In Jordan, a network of laws is in place that acts to entrench corruption. A complex, interlinked system, this network of laws undermines the oversight of the judiciary and the overarching constitutional and legal norms that safeguard the rule of law. Oversight and its related tools remain in the hands of the executive authority to mobilise when, against whom, and in which cases it wishes. This system has been anchored in constitutional amendments and laws that have accumulated over time.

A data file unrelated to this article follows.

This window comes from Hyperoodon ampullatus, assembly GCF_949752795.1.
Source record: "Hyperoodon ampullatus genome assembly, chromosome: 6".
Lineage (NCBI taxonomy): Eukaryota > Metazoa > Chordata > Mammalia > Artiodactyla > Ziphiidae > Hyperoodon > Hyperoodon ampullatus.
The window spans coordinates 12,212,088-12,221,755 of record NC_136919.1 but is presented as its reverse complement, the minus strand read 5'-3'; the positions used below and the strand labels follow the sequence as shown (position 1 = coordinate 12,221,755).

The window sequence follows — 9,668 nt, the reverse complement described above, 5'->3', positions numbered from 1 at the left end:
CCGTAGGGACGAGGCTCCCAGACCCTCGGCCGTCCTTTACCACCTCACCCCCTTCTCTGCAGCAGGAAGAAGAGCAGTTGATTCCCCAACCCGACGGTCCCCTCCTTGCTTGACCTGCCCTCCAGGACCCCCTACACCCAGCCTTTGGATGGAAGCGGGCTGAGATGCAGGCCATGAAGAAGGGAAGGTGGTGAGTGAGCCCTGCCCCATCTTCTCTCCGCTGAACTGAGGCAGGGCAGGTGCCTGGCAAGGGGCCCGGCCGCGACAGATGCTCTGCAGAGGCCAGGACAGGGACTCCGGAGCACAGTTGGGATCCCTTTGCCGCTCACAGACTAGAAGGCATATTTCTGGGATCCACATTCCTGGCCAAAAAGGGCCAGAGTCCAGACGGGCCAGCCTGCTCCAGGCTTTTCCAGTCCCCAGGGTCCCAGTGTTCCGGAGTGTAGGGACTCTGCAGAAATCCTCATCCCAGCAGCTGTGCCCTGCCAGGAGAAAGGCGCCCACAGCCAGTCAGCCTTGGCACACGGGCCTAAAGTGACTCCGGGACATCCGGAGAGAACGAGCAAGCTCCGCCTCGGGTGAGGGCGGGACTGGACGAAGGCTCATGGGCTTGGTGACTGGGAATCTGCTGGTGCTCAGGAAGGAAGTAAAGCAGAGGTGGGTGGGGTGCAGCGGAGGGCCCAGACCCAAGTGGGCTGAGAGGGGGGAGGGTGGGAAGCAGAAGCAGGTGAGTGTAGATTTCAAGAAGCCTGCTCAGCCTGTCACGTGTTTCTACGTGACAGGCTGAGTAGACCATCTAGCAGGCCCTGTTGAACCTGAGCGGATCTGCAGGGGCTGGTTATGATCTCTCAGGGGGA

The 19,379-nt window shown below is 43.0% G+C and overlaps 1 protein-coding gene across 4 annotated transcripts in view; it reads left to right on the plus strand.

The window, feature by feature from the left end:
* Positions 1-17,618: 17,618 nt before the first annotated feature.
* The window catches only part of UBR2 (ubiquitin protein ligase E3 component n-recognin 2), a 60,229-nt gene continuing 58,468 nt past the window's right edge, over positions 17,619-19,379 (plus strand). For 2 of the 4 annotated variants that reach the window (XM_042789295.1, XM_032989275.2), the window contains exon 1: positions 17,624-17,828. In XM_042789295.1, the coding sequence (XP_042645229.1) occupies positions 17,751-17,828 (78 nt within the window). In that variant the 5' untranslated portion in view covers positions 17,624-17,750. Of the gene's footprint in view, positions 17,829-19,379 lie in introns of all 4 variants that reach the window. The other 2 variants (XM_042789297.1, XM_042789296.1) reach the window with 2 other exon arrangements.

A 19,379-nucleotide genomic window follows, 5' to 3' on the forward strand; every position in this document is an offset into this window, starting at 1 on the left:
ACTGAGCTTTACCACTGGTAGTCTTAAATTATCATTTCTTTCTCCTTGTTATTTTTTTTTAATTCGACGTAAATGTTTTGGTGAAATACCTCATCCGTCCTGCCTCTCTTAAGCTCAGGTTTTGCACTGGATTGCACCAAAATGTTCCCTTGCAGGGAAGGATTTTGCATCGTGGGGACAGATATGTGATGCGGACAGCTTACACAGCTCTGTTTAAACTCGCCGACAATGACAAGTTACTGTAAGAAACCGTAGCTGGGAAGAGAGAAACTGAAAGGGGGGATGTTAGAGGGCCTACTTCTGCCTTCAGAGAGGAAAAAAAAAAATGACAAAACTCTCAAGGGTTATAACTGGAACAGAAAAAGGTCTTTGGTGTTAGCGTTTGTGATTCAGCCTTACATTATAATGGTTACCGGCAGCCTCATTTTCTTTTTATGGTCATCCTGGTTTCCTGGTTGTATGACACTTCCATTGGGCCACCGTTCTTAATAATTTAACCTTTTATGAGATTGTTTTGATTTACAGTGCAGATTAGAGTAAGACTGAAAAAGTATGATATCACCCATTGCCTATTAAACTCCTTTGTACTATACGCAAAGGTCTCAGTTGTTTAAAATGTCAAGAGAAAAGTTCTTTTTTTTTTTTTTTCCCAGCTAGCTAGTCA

Attempts to monitor corruption through investigations, statistics, comparisons between countries, and examining its manifestations fail to address the main problem, which is that corruption is inherent in the state regime, namely in the legislation and its exploitation by the government. This concern with recording the external manifestations of corruption rather than its mechanisms ultimately serves to reinforce it.
The views represented in this paper are those of the author(s) and do not necessarily reflect the views of the Arab Reform Initiative, its staff, or its board.